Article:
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As a follow up to the post on Mark’s Gospel, it might be useful to say something about its composition. More than 90% of Mark can also be found in St Matthew, and at least 50% is also in St Luke. That, of course, does not mean that Mark was, as many scholars now think, written first, but it does provide suggestive evidence which, along with the nature of it – the semitic phrases and the abrupt nature of the beginning and the end – point in this direction. Of the 661 verses in the version of Mark’s Gospel most commonly used, Matthew uses about 607 and Luke about 360; only about 30 verses are not used by the other two Synoptics. Here is a list:

The beginning of the good news (1:1)
Jesus being with the wild beasts during temptations (1:13)

Sabbath made for man, not man for the Sabbath, so Son of Man is lord of Sabbath (2:27)

Calling disciples to mountain to preach, and cast out demons (3:13-15)

Jesus’ family trying to restrain him (3:20-21)

Parable of seed growing secretly (4:26-29)

Jesus being asleep on a cushion during storm (4:38)

Jesus saying, “Peace, Be still” to the storm (4:39)

Parable of seed growing secretly (4:26-29)
Details about strength of Gerasene demoniac (5:4-5)
Jesus being aware that power had gone from him when healing woman with bleeding (5:30)
Departure to Tyre, and entering a house, not wanting anyone to know he was there (7:24)

Healing of deaf and mute man in Decapolis (7:31-37)
Healing of blind man in Bethsaida in two stages (8:22-26)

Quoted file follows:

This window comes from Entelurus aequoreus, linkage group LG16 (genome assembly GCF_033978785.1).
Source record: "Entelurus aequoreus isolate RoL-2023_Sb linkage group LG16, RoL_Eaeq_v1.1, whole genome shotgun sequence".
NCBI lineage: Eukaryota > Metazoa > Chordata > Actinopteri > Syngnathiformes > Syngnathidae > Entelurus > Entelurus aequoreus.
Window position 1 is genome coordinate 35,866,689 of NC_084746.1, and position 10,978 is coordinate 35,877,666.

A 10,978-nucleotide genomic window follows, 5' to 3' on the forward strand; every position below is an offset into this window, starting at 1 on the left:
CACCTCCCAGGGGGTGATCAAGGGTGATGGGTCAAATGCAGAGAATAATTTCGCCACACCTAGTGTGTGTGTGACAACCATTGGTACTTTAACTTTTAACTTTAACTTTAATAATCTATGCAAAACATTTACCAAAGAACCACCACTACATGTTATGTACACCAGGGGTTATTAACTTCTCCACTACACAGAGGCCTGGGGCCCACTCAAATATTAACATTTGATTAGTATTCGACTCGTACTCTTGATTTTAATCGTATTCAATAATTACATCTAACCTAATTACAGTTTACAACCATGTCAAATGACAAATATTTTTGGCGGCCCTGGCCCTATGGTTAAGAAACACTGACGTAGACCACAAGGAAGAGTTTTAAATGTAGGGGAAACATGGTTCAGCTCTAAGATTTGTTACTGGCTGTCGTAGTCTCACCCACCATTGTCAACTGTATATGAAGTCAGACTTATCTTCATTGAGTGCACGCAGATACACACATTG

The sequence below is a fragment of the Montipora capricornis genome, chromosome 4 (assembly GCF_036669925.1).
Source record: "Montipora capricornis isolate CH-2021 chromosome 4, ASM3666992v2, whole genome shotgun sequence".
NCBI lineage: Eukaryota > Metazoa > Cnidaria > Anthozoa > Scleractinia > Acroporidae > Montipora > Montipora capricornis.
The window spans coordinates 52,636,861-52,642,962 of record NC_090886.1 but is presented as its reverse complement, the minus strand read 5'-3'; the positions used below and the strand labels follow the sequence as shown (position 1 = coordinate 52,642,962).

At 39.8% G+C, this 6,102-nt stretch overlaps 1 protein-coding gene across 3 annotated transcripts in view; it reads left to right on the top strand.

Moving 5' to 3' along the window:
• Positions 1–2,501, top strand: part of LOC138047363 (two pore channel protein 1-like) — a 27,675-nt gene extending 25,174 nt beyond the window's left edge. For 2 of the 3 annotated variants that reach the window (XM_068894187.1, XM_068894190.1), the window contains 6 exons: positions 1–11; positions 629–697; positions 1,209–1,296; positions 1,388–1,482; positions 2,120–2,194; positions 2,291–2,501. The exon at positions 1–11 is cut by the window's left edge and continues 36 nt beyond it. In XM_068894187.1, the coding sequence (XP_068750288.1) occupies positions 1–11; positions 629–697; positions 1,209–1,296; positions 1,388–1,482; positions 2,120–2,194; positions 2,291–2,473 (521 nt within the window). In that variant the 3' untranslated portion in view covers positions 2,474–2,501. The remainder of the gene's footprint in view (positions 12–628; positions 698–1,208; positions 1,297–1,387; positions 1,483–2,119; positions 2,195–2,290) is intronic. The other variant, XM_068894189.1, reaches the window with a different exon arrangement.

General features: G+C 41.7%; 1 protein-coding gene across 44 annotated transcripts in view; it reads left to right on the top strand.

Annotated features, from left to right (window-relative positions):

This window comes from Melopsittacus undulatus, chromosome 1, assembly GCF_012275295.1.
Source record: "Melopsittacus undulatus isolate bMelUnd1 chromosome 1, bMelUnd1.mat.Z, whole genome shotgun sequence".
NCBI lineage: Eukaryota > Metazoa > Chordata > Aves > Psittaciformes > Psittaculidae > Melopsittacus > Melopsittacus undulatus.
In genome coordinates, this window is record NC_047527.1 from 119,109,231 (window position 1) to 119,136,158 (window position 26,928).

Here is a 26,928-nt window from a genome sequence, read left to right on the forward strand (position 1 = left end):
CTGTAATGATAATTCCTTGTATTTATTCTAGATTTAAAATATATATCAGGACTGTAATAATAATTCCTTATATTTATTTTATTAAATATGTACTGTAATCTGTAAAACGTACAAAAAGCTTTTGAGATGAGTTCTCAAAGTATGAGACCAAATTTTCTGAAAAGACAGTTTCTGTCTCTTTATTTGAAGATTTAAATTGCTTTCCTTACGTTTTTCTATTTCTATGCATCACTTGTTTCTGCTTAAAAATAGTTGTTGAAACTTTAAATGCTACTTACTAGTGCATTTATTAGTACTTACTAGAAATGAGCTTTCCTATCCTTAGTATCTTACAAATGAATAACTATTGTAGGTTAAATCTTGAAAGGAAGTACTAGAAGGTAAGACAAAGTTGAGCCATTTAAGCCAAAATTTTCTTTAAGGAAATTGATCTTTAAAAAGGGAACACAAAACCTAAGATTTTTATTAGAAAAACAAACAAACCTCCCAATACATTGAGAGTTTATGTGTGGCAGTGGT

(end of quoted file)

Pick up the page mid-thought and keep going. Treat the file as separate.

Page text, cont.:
Conversation with father of demonised boy throwing himself in to fire (9:21-24)
Boy being like a corpse and people thinking he was dead (9:26-27)
This kind of demon can only come out through prayer (9:29)

Jesus being indignant when disciples sent children away (10:14)

Analogy of man going on journey and leaving doorkeeper to be on watch (13:34)

Everyone salted with fire. Salt losing its saltiness – be at peace (9:48-49)
Blessings include persecutions for those who give up everything (10:30)
Scribe’s reply to Jesus about importance of loving God and neighbour (12:32-34)

The naked young man running away (14:51-52)
Pilate asking whether Jesus was already dead (15:44)
Question about who will roll away the stone (16:3)
Disciples afraid and not telling anyone (16:8b)

What also makes Mark different is the ending. The earliest manuscripts we have all end at what we call Chapter 16 verse 8 (remember that the numbering thus is a relatively recent phenomenon). In some Greek, Latin, Syriac and Coptic MSS. there is the following short ending:

All that had been commanded they proclaimed briefly to those about Peter. Afterwards Jesus himself appeared to them, and from the East as far as the west he sent forth through them the sacred and incorruptible proclamation of eternal salvation. Amen.

This certainly ties up, as it was meant to, the looses ends about the women and the Apostles, but was clearly found unsatisfactory by the early Church, which preferred what scholars call the ‘longer ending’ – that is verses 9-20 in most editions. It is not present in either the Codex Siniaticus or the Codex Vaticanus, and both St Jerome and Eusebius confirm it was not in any of the MSS. they knew (and they certainly has access to manuscripts now long vanished). It takes passages from Luke (16:12-13; 14-18; Luke 24:10-11; 13-35; 36-39; 50-51) and John (20:14-18; 20:26-29), and Matthew (28:16-20) to create a composite ending which has generally been found to be more satisfactory. Despite their dislike of ‘tradition’ and insistence on the text and nothing but the text, it is odd that Protestants have no trouble with this much later ending.